The experts warn
'Antimicrobial resistance: Global report on surveillance' by WHO: "A post-antibiotic era—in which common infections and minor injuries can kill—far from being an apocalyptic fantasy, is instead a very real possibility for the 21st century."
Dr. Abdul Ghafur K: When we are called to manage patients with severe infections due to pan resistant bugs, we do really wonder whether we are living in pre-Alexander Fleming years without antibiotics and then with a shock, but no surprise, realise that we have reached the end of antibiotic era. Still, the Indian medical community remains in a state of denial. We have not yet taken the issue of antibiotic resistance seriously. We believe that Dr. Fleming has discovered penicillin only early this morning and consider antibiotic resistance a problem of next century where in fact antibiotics are dead and the foul smell of decay is already around us. You may call me a pessimist, but I sincerely believe that it is too late to save antibiotics; unless you have divine powers to bring the dead back to the life.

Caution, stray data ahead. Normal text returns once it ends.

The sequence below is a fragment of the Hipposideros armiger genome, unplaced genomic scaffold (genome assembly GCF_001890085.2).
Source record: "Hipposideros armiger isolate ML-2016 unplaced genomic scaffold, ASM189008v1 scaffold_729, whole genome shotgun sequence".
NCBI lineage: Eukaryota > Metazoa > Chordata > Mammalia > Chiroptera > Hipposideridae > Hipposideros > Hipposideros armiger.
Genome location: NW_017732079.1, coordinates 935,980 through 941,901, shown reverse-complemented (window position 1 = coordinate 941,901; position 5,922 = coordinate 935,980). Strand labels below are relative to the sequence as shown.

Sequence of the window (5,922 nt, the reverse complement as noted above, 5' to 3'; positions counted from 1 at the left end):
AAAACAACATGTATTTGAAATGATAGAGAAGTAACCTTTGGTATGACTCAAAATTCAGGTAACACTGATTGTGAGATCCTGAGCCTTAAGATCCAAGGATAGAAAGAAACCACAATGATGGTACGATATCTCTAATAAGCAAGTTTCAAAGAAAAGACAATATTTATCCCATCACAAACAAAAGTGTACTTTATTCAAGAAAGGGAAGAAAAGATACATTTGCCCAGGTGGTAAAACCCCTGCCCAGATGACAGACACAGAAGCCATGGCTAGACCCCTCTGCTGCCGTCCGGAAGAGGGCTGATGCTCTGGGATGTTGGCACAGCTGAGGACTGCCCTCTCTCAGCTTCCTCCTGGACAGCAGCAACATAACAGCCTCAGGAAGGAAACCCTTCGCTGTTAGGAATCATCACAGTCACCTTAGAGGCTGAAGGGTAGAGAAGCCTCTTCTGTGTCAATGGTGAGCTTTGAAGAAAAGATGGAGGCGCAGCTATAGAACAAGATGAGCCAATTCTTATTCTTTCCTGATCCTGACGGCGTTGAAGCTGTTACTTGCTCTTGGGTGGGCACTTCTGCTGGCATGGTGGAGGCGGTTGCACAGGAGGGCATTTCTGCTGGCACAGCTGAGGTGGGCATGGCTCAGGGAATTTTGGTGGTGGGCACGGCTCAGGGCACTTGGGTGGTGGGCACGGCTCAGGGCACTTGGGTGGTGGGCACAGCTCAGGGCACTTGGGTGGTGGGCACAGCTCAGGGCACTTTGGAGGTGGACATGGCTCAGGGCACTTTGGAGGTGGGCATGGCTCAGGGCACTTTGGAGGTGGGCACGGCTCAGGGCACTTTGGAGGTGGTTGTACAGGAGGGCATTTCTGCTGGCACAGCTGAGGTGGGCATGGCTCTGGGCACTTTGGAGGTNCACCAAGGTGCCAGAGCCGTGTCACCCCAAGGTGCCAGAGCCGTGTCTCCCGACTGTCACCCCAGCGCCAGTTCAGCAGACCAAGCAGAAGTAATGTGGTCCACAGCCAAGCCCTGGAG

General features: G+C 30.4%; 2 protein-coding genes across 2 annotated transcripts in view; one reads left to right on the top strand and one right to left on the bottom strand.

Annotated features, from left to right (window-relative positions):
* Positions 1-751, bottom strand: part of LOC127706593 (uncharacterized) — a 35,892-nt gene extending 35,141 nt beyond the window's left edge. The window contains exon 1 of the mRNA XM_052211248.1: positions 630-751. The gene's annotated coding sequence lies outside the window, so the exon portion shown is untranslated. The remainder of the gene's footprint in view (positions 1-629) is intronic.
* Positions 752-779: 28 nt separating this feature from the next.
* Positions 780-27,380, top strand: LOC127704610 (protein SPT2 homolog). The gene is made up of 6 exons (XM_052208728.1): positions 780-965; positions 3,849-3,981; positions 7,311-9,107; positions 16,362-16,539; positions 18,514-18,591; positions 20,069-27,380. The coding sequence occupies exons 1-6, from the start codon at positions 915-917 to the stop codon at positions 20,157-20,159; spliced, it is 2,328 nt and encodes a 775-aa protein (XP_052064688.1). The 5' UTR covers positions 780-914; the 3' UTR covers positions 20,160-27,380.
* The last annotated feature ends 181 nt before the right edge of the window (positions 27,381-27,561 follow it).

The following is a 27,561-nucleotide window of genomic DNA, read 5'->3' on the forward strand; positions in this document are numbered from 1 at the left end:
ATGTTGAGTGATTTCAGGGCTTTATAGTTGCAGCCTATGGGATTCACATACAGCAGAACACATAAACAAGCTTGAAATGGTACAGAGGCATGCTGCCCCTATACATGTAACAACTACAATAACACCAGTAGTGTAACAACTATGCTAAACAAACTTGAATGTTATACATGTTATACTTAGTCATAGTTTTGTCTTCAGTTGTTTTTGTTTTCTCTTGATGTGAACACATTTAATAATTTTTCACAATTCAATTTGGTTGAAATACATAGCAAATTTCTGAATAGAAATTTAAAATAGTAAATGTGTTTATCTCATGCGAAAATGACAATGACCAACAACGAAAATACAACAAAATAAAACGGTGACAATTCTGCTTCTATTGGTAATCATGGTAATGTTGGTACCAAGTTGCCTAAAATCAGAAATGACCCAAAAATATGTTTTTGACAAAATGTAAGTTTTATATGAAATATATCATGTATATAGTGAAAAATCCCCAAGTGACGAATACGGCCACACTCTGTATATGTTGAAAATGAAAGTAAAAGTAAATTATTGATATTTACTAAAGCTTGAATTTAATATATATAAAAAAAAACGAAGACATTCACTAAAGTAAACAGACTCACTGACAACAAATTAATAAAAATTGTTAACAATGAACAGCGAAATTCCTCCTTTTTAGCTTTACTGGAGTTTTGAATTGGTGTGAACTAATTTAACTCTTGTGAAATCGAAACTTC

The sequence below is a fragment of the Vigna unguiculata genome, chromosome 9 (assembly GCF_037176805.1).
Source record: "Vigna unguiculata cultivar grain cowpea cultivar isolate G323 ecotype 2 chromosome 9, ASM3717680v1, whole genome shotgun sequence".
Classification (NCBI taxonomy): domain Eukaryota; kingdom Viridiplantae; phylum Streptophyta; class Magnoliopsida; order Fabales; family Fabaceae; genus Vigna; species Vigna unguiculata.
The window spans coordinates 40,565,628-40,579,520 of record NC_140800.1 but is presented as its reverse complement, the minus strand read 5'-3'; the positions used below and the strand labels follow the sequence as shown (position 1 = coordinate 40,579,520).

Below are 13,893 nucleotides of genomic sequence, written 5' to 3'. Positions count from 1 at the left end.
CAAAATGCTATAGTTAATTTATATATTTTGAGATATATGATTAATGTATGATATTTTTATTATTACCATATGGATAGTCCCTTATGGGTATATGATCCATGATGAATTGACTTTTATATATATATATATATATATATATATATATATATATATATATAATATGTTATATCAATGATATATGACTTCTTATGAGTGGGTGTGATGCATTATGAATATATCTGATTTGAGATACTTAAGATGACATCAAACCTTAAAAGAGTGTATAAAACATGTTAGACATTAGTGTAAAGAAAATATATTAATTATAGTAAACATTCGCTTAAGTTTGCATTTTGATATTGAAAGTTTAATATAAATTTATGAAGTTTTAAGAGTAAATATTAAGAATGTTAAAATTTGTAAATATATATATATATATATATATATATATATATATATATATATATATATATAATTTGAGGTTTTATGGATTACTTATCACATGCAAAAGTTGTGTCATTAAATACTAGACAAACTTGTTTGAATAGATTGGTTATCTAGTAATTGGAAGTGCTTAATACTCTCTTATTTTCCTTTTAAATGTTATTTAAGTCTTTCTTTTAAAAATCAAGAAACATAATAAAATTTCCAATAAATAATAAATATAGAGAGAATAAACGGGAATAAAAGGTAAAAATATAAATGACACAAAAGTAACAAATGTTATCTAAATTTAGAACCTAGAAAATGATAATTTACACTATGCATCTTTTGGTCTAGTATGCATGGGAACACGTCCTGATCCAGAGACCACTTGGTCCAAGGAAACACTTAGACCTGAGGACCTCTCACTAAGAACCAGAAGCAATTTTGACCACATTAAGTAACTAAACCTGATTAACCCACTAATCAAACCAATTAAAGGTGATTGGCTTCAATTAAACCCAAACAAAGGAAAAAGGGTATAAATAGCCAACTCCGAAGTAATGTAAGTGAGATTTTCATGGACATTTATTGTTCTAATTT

Cesar A. Arias and Barbara E. Murray: It is more difficult than ever to eradicate infections caused by antibiotic-resistant “superbugs,” and the problem is exacerbated by a dry pipeline for new antimicrobials with bactericidal activity against gram-negative bacteria and enterococci. A concerted effort on the part of academic researchers and their institutions, industry, and government is crucial if humans are to maintain the upper hand in this battle against bacteria — a fight with global consequences.